Amir Khan says Pakistan flood tragedy hit him harder than any opponent

LONDON, (APP)-Amir Khan, the British boxer of Pakistani origin, who helped raised over one million pounds for the flood relief victims in Pakistan said the tragedy struck him harder than any opponent ever has.  He told “The Independent” on Sunday  after his return from the South Asian country, birthplace of his parents, where, as an Oxfam ambassador, he gave hands-on assistance at the flood disaster area.  What he saw, he said, hit him harder than any opponent ever has. “You don’t realise the extent of the damage until you see it with your own eyes, thousands of people who have been left with nothing. We were at a place called Charsadda in the province of Khyber Pakhtunkhwa.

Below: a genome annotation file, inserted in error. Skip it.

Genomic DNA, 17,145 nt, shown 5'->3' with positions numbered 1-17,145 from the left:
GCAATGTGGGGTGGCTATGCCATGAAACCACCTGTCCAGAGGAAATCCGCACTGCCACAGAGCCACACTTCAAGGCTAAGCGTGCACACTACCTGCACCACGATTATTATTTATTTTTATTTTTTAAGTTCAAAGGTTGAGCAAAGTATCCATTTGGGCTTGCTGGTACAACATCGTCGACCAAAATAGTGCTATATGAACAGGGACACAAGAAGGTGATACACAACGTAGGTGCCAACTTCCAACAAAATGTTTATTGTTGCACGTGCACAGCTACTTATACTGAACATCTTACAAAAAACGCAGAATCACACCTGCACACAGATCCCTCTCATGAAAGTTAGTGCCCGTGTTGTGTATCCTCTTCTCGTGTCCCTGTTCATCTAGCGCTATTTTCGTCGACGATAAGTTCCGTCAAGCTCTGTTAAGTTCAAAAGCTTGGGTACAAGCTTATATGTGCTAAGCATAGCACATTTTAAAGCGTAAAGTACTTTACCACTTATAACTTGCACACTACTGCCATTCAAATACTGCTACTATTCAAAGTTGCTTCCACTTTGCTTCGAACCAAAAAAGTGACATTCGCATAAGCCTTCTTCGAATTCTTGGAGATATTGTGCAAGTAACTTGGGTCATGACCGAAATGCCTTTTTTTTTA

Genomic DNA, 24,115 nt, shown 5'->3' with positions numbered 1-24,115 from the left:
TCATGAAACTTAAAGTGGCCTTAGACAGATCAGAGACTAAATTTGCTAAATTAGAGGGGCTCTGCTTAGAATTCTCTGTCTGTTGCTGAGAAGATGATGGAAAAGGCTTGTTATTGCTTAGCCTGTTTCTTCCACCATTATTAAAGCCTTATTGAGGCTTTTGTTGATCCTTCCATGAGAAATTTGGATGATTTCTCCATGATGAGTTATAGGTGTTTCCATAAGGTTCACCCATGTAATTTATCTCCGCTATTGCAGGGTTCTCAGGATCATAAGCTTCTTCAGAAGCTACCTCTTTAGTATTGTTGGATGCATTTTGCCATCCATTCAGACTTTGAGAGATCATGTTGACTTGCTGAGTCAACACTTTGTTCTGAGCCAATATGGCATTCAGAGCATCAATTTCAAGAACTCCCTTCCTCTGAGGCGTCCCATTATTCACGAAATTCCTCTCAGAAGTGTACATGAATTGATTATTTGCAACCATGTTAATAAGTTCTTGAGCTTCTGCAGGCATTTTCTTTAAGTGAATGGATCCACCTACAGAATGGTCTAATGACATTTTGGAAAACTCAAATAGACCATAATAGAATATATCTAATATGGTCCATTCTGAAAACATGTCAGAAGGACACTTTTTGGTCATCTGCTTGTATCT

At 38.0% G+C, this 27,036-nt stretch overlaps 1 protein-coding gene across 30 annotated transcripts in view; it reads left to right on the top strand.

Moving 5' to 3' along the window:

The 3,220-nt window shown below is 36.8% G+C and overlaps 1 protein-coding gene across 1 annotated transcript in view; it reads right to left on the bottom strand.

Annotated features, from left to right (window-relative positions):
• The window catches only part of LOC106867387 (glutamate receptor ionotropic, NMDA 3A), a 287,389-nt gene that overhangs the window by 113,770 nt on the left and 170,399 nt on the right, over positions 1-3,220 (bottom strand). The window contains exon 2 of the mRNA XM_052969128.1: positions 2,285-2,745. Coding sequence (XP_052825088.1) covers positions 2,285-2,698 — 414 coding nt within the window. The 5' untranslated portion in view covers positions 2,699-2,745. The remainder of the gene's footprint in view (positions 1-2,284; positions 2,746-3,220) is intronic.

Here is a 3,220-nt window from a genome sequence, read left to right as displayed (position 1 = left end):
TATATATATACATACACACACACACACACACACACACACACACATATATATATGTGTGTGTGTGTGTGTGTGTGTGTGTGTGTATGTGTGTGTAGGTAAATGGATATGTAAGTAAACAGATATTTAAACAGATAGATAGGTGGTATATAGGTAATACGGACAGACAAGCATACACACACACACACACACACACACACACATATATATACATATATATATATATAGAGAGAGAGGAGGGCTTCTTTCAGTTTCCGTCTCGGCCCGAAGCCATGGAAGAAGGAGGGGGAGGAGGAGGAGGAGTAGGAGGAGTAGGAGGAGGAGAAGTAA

It was total devastation. You couldn’t help but be moved.  “It was heartbreaking, unimaginable. I was in Pakistan after the 2005 earthquake too, but this was something else. It’s put the country back years. I wanted to do whatever I could to help people rebuild their future.”
With his father, brother and uncle, Khan collected and distributed clean water, pitched tents and handed out money and food tokens.  “We went into the camps and I’ve never seen anything like it in my life. An area the size of England has been obliterated and people face no present and no future. This tragedy has cut me deeply. It makes you feel so inadequate. I intend to go back again after my next fight because these people need all the help they can get.” Khan, who has already helped raise over 1 million pounds for the flood relief victims, says he will dedicate his next fight ­ which looks set to be against the leading contender for his WBA belt, the big-punching Argentinean Marcos Maidana, in December ­ to the relief fund, to which he will be contributing part of his purse.

Khan’s 19-year-old brother Haroon stayed in Pakistan, for whom he will box at the upcoming Commonwealth Games in New Delhi despite having represented England and Amir said he made the right decision. – App